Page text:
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Thursday, December 15th 2022

What Is A Fideicomiso?

Written by

Rafael Bracho

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Introduction

What Is a Fideicomiso?

When you’re trying to buy property in Mexico, there are terms that get thrown around casually like “ejido” and “fideicomiso”—as if everyone should be familiar with their meaning.

For this reason, it can be difficult for expats to navigate the ins-and-outs of the Mexican real estate market, so those of us at Expat Insurance thought it would be helpful to write an article explaining—in simple English—what a fideicomiso is, how it came about, and how it works in buying a house in Mexico.

What Is a Fideicomiso?

What Is a Fideicomiso?

In plain English, a fideicomiso is a bank trust that you need to form in order to invest in or own property in Mexico. This trust is set up with a trustor, a trustee, and a beneficiary.

Basically, this trust acts as an intermediary between you and the Mexican government, because you aren’t technically allowed to own property in Mexico. (Don’t worry, we’ll get to that in the next section.)

In effect, the bank owns the legal title to your property as your legal trustee. The job of the trustee is to represent your interests as you see fit. That means, the bank cannot use your property in any way, or place liens on it, or use your property for their financial interests beyond the pre-established fees as written in the contract.

But why do we even need a fideicomiso?

Why Do I Need a Fideicomiso?

What Is a Fideicomiso?

If you’re wondering, Why do I even need a fideicomiso?—you’re not alone. It all goes back to the Mexican Revolution and the ejido. (To read our previous article on ejidos, click here.)

I won’t go too much into the history of ejidos, but, to put it in a nutshell, they are reserved plots of land owned by the government, specifically set aside for the people to farm and live off. After the Mexican Revolution, the new constitution outlawed the selling of land to foreigners—to protect these land rights. There have been many ups and downs in the implementation of ejido law in Mexico over the years which are covered in our other article.

However, in 1992, then Mexican president Carlos Salinas de Gortari ratified a change in the constitution that allows for a Mexican bank to act as an intermediary between foreign investors and the Mexican government. (Yes, it may have opened the door to foreign corporatization of Mexico, but it was also a necessary step in modernizing the country. We’ll leave that philosophical discussion for another day.)

A fideicomiso is basically a loophole that allows you to buy property in Mexico because it’s not actually you that’s buying Mexican property, your trustee is buying it—that is to say, a Mexican bank is buying the property in Mexico. This allows foreigners to buy property in Mexico, while still satisfying the conditions of the Mexican constitution.

Does that sound iffy to you? Before you panic, you should know that you have guaranteed rights as a beneficiary of a fideicomiso trust in Mexico.

How Long Does a Fideicomiso Trust Last?

What Is a Fideicomiso?

You have rights as the beneficiary of a fideicomiso trust in Mexico. The Mexican property is yours until the fideicomiso expires. After that, you have the option to renew it or sell your property.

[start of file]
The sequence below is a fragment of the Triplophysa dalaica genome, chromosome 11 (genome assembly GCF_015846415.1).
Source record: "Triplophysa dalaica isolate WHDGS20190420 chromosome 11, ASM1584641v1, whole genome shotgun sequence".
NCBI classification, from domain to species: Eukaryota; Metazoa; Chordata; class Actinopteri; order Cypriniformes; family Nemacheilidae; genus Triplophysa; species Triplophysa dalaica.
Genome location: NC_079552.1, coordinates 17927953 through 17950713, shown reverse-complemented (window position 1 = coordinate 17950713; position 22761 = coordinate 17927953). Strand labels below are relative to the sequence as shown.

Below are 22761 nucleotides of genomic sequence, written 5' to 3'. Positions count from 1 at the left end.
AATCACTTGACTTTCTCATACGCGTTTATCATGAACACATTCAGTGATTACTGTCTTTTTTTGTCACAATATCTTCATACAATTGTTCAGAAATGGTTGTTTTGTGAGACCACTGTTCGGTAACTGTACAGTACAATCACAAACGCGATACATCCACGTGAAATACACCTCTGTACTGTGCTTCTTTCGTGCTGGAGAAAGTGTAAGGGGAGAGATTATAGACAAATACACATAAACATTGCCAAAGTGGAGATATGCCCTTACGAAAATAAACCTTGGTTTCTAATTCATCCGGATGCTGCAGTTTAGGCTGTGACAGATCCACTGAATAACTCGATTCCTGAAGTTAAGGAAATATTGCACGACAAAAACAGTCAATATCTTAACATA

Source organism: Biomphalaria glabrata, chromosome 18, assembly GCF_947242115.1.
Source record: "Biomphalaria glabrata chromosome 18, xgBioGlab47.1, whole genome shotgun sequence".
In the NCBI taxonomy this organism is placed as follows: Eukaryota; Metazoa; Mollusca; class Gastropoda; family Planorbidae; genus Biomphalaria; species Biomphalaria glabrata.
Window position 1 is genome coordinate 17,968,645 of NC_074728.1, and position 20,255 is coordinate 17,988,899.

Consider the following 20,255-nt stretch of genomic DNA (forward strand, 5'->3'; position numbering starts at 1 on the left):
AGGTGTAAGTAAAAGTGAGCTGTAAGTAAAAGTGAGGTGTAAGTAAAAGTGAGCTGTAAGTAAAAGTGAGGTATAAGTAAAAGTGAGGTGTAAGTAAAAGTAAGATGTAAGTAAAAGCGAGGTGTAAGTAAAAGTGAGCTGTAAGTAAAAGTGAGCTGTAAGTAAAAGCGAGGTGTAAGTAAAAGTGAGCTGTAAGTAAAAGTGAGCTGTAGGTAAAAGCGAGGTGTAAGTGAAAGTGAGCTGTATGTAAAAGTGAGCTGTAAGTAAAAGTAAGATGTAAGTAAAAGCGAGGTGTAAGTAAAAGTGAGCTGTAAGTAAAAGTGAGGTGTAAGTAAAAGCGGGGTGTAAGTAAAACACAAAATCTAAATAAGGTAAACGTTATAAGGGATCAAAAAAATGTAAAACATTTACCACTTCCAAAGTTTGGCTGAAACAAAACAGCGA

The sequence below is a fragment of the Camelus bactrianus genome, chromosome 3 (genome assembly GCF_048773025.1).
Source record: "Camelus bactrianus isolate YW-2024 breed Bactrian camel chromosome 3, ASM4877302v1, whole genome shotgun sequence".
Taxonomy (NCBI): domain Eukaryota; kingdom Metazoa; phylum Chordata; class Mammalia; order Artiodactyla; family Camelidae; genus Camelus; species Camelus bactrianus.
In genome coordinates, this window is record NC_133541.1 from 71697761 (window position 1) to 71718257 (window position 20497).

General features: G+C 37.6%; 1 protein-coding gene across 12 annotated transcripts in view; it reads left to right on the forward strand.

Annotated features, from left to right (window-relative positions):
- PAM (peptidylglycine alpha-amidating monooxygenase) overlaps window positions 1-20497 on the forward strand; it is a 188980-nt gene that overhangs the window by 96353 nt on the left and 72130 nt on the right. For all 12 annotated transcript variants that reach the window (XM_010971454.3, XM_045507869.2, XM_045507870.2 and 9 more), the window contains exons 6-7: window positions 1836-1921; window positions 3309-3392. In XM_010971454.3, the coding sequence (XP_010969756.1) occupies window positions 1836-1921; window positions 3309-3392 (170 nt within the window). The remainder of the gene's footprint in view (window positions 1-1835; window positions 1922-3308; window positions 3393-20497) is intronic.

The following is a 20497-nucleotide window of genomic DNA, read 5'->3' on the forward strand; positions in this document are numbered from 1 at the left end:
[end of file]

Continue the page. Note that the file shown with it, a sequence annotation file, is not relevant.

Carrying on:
Before you get too worried, you can set up fideicomiso trusts in Mexico that last up to 50 years. Once the fideicomiso trust is set up, the trust deed allows you to improve, sell, encumber, bequeath, or lease your property as you see fit.

What’s the catch? Sadly, there are restrictions.

Rights and Restrictions of a Fideicomiso Trust

What Is a Fideicomiso?

A fideicomiso has rights and restrictions that are stipulated by Mexican law. However, there are basic things that you should be aware of if you’re thinking about investing in Mexican property:

  • Perhaps the most important thing to know is that every document needs to be certified by notarios—or the Mexican equivalent of public notaries, though more niche. Notarios are a specialized section of lawyers, and the government only allows so many. For this reason, notario licenses are often passed down to the following generation—and if you want to get anything done, you have to go through them.

  • There are restricted zones (such as within 30 miles of the Mexican coast). These are very difficult to purchase. It can be done, but you basically need the permission of the ejido and the Mexican government. It’s very hard to get and costly as well. Realistically, if you want to purchase land in restricted zones, you’ll have to become a Mexican citizen. (Click here for more information on that.)

  • You are entitled to leave your Mexican property to any other alternate beneficiaries of the fideicomiso trust as you see fit.

  • You’re entitled to use the property as you see fit until the fideicomiso trust expires. Then you can either sell your property, or you have an option to renew the fideicomiso.

  • If you set up a Guaranty Trust, then you are legally allowed to mortgage the property as an estate asset. The downside is you have to find a Mexican bank willing to do it.

Conclusion

What Is a Fideicomiso?

In short, a fideicomiso is a trust set up with a Mexican bank that allows you to purchase Mexican land or invest in property in Mexico without having to become a Mexican citizen first. They are relatively simple to set up, and over one million foreigners have set up fideicomiso trusts in Mexico since December of 1993. It’s a routine part of being a homeowner in Mexico, but it’s nothing that can’t be done.

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